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Carbon Fixation in Dark Ocean


Photo by NASA

Technology for Single-Cell Microbiology 

Single-cell research technology offers tremendous opportunities in a wide array of microbial studies. Our recent technology developments include improved DNA amplification, scaled-up sequencing, and integrated analyses of cell’s genome and its phenotypic properties. Among other applications, this involves collaboration with NASA scientists, were life detection technologies with extreme sensitivity are required in order to detect minute levels of microbial contaminants in space missions.

Photo by R. Stepanauskas

Global Ocean Reference Genomes Database (GORG)

Microbial community omics tools - meta-genomics, -transcriptomics, -proteomics and -metabolomics – have become essential sources of information in investigations of ecosystem functioning, the impact and mitigation of global environmental changes, and the exploration for new, natural products for bioenergy and biotech applications. Yet, the majority of omics data obtained from marine and other environments remain not interpretable or misinterpreted, due to the lack of adequate databases of reference genomes. Our project addresses this challenge, by utilizing scaled-up single cell genomics and complementary approaches.

Photo by R. Stepanauskas

Deep Genealogy of Life

Microbial life emerged more than 3.5 billion years ago and still dominates biological diversity and biogeochemical impacts on our planet. The early evolutionary events that led to basal branches of the tree of life remain poorly understood, because many of these branches lack cultured representatives. We circumvent this challenge by analyzing genomic blueprints of the uncultured microbial groups using single cell genomics and complementary research tools. Our primary focus is on the subsurface environments, which remain under-explored and may constitute a refuge for cryptic microbial lineages over planetary time scales.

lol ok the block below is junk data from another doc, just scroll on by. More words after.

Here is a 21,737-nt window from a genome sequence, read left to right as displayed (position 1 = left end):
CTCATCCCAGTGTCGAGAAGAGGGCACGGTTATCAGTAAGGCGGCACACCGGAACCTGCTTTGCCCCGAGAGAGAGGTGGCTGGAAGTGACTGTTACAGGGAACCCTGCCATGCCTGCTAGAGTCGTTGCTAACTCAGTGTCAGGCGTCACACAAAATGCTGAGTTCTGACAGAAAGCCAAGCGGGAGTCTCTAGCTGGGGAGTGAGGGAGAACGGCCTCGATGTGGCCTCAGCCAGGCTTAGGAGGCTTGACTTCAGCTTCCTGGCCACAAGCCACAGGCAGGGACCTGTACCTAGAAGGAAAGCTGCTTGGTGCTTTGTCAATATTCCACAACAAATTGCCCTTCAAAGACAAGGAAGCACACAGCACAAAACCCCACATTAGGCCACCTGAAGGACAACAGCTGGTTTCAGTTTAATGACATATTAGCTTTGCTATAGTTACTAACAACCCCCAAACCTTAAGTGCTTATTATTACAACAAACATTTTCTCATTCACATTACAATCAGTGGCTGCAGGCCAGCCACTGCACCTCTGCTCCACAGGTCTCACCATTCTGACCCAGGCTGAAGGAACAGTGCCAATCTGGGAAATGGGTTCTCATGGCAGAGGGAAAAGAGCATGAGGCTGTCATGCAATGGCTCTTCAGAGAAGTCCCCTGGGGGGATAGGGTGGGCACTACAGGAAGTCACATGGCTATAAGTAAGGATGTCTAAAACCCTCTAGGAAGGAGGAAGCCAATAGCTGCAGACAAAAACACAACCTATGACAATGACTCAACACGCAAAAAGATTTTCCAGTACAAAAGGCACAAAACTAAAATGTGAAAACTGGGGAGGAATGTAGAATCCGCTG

Horizontal gene transfer (HGT) in natural microbial communities

Dark Ocean Carbon fixation

HGT enables fast adaptations to environmental changes but is often overlooked in studies of microbial ecology and biogeochemistry. The specific mechanisms, rates and consequences of HGT in nature remain poorly understood, largely due to methodological limitations. By employing scaled-up single cell genomics, my group examines how HGT and other microevolutionary processes shape microbial communities in the ocean and other environments.

Uncultured microbial lineages constitute over 99% of global biological diversity and hold an enormous, untapped reservoir of biochemical capabilities. Single cell genomics, combined with single cell physiology, synthetic biology and other techniques, offers a powerful approach to tap into this reservoir for novel, environmentally responsible energy solutions, bioremediation, and natural products for nutritional and medicinal uses.

Bioprospecting of Uncultured Microorganisms

Photo by NOAA

Water below the sunlit surface layer constitutes 90% of ocean volume and harbors one of the largest microbiomes on Earth. Surprisingly, microorganisms in the dark ocean fix a globally significant amount of inorganic carbon. My group studies which microbial lineages, metabolisms and energy sources are involved in this important, yet enigmatic process.

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Photo from Shutterstock

Art by Glynn Gorick

Stepanauskas' Research Interests

I see the individuality of microbial cells as a major, unresolved enigma and a key to future improvements in our understanding of microbial ecology, evolution, biotechnology potential and impact on human health. Unicellular bacteria, archaea and eukaryotes constitute the oldest, the most abundant, and the most diverse forms of life on our planet. Yet, the extent, impact and underlying mechanisms of microbial diversity remain poorly understood, primarily due to technical challenges and paucity of unifying concepts that focus on discrete organisms  - individual cells. My research group develops new technologies for single cell microbiology and utilizes them, along with other research tools, to address a wide array of questions in fundamental and applied microbiology.

Apart from my research program, I also direct Bigelow Laboratory Single Cell Genomics Center.

For information about Bigelow Laboratory Single Cell Genomics Center, click here



+1.207.315.2567, ext 308 (office)

+1.207.380.4688 (mobile)

Ramunas Stepanauskas

Bigelow Laboratory for Ocean Sciences

60 Bigelow Drive

East Boothbay

Maine 04544


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